CJ: Fruit and vegetable recipes are not as popular as desserts or recipes for meat. Vegetable-based side dishes for occasions such as Christmas are reasonably popular, but our analytics suggest our users tend to use meat or fish as the main part of their meal. Desserts are very popular and people seem to lust over food they consider a naughty treat. Our two most read recipes are toffee apples and lamb shanks. If it’s part of something naughty, fruit gets clicks. Of course, there tends to be an increase in traffic for healthy fruit and vegetable recipes in January, but that is generally short-lived.

Have any new or rediscovered fruits or vegetables have caught your eye recently?

CJ: Globe artichokes may not be new, but I think they have always been underrated. They are suited to so many types of dishes and deserve attention. It’s great to get an opportunity to try new types of mushrooms too: it’s relatively easy to find buna-shimeji, shiro-shimeji, eryngii and enoki these days.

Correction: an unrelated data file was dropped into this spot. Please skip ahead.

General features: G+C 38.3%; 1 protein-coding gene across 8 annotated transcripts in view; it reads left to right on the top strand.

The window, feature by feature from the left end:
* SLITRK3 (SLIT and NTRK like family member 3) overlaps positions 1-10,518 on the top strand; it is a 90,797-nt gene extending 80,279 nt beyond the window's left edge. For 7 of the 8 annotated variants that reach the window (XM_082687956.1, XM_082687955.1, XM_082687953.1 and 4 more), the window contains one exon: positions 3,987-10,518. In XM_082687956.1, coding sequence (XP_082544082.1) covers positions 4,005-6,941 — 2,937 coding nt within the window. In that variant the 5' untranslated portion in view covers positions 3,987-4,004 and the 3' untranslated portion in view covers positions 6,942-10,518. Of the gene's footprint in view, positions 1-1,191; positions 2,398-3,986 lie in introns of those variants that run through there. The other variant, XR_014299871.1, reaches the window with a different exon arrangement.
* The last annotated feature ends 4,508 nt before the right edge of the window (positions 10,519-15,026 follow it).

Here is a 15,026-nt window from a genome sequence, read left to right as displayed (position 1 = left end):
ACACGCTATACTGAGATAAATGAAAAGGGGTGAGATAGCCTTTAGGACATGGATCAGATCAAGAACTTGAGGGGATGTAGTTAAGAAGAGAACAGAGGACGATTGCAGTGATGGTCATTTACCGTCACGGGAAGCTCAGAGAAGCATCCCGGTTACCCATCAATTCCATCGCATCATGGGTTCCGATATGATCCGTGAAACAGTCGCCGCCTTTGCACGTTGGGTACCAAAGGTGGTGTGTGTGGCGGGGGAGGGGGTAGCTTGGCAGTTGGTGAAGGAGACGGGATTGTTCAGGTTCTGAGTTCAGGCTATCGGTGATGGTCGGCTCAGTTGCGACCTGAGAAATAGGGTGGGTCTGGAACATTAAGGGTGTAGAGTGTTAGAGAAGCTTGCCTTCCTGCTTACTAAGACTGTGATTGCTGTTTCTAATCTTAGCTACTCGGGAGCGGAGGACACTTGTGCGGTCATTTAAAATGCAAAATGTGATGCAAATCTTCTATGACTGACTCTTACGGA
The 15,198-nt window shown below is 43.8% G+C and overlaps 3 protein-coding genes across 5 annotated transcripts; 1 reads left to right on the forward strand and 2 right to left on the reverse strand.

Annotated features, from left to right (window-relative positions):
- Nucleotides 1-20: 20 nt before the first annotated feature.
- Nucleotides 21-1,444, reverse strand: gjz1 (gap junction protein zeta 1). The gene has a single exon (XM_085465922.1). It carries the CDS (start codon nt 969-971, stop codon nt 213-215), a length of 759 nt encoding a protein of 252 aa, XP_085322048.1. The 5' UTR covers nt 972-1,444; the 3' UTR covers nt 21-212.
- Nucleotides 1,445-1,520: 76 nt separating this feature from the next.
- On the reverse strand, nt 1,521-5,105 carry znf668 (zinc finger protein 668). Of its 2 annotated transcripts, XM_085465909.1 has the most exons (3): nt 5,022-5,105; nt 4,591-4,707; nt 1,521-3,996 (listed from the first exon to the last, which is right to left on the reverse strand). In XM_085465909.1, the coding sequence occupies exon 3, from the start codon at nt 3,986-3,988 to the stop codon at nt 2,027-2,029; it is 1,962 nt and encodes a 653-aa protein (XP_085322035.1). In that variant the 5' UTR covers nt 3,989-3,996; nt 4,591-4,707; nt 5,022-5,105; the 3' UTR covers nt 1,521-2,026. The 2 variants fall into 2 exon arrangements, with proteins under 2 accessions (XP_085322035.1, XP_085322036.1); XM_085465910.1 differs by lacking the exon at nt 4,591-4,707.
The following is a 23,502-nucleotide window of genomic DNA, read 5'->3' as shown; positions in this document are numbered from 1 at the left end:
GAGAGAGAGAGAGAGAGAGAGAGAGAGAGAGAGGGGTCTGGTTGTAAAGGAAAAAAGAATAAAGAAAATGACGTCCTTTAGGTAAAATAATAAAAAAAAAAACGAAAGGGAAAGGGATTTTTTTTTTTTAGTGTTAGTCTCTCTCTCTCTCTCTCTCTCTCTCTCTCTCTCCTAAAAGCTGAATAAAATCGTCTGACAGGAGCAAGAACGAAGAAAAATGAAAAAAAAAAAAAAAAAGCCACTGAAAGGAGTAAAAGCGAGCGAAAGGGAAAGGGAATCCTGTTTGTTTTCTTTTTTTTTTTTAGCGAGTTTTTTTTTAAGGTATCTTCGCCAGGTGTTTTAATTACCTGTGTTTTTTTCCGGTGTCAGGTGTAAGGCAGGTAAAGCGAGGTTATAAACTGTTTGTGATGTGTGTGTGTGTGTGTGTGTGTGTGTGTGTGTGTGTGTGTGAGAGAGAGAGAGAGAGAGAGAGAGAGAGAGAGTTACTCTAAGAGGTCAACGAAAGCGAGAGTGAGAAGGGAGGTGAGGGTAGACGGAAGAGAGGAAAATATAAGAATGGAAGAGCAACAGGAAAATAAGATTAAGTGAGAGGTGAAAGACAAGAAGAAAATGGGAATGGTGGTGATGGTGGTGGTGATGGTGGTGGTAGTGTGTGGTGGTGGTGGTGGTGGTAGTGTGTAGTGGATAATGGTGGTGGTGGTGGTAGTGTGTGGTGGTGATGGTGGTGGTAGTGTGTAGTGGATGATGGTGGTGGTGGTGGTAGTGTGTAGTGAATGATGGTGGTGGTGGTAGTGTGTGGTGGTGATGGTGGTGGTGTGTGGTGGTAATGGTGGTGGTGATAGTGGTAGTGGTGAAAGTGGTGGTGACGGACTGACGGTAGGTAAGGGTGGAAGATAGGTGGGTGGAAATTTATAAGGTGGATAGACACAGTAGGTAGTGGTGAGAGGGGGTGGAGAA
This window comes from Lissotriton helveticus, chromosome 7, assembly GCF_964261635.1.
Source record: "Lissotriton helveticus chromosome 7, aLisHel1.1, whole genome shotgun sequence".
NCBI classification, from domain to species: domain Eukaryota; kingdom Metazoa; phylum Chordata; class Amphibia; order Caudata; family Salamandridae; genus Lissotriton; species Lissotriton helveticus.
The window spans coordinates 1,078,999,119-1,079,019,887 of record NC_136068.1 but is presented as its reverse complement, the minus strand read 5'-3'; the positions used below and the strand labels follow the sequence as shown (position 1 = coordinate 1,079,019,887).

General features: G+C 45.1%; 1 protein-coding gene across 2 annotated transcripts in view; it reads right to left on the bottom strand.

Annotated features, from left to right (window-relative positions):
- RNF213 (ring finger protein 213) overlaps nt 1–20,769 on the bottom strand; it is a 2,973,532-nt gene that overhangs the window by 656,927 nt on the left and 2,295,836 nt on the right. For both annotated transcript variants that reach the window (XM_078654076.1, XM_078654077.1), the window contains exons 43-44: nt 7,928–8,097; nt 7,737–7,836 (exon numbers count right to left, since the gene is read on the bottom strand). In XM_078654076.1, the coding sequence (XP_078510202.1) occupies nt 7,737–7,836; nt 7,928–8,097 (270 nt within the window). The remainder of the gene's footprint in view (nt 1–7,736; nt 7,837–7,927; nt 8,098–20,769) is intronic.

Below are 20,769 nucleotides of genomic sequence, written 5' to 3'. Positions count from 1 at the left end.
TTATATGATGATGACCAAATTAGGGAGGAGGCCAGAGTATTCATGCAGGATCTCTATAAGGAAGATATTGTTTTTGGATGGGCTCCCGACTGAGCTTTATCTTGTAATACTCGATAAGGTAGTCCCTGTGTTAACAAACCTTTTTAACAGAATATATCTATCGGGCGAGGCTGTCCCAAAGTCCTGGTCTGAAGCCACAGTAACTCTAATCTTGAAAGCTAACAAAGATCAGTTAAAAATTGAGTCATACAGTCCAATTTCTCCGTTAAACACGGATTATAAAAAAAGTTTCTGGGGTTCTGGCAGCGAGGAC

Which is your favourite restaurant?

CJ: Having studied East European History at University College London (UCL), I love Georgian food and wine, so I regularly go to Mimino for khachapuri (a bread stuffed and topped with melted sulguni cheese). On a Friday and Saturday nights they have a keyboard player and singer in the corner, so it’s a little bit like sitting in the middle of the Eurovision song contest, but it’s fun.

What are the main cookery and food trends going forward?

CJ: We are seeing a variety of spicy flavours coming through. First it was chipotle, then sriracha and this year it’s ndjua, which is a Calabrian spicy pork spread that is everywhere. And quite an old fashioned item – radish – is making a bit of a comeback too.

How important will digital be to food media going forward?

CJ: The digital online food presence is crowded. In 2012, Technorati suggested there were more than one million food blogs. Amongst the long-time established food media outlets, like BBC Good Food or delicious magazine, and the constantly evolving big players, like Jamie Oliver and his FoodTube video strategy, what’s interesting is the move of established media players and bloggers, who have not been primarily known for covering food, increasingly moving into that sphere. Established media players such as The New York Times have launched their own food app, while fashion or beauty bloggers that started Instagramming food are now trying their hand at creating food blog posts or videos (vlogs). It’s a competitive area.